> Cost effective fusion reactors
We *might* build a working fusion reactor someday.
However, we already know it will not be cost effective. Everyone knows this. The head of the French nuclear research group and the director of the Max Planck Institute co-wrote a paper explaining why. So did the former director of the US fusion program. So have lots of other people.
The problem is very simple. A wind turbine consists of a generator, a turbine, and a metal pole. A coal plant consists of a generator, steam turbine, cooling, piping, coal boiler, scrubbers and a very large building. Thus, after initial development during the 1990s and 2000s, wind turbines have become much cheaper than coal plants. As a result, coal plant construction has fallen. You may point to China, but China is installing more wind than coal, as is everyone else on the planet.
And this will be true forever. The inherent comparative complexity of the two systems means that wind will always be cheaper. In fact, even if you skip the boiler, the rest of the plant is still more expensive. Make sure you understand that; a complete wind turbine is less expensive than half of a coal plant.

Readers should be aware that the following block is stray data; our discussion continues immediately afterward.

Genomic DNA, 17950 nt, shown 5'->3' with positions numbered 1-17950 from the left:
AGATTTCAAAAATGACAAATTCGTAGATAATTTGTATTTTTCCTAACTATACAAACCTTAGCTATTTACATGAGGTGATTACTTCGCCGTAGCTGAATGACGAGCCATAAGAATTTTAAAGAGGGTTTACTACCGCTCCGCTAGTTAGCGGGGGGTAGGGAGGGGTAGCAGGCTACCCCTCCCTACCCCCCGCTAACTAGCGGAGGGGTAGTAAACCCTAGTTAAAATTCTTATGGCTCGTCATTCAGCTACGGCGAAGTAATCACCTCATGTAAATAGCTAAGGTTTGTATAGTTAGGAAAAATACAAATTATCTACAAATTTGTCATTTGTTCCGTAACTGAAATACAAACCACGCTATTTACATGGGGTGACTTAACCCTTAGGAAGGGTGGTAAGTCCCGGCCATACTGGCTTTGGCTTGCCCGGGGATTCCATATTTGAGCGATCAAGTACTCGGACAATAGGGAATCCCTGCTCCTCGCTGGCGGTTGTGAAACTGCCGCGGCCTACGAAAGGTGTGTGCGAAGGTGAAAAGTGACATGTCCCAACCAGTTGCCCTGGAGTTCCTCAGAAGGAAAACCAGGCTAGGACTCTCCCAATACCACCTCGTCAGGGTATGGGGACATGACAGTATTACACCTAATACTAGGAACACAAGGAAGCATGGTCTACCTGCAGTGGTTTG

A fusion plant consists of all of the same parts as a coal plant, except we replace the boiler with a FANTASTICALLY EXPENSIVE fusion reactor, lithium cooling system, tritium extractor, superconducting magnets, etc etc. This part will always, always, be fantastically more expensive than a coal fired boiler. So it will never, ever, be cheaper than wind turbines. Ever. Not even remotely close.
At this point you'll want to say something like "you can't predict the future" or similar twaddle, in spite of science having been invented to do just that. But there's a more powerful counterargument: as it stands, wind is cheaper than a coal plant without a burner. So even if you can build the fusion reactor for zero dollars, no one will build one. So now you start thinking of ways to lower the cost of the rest of the system, inserting unobtanium or some science fiction energy extraction system. The problem is you've just made coal and fission cheaper too.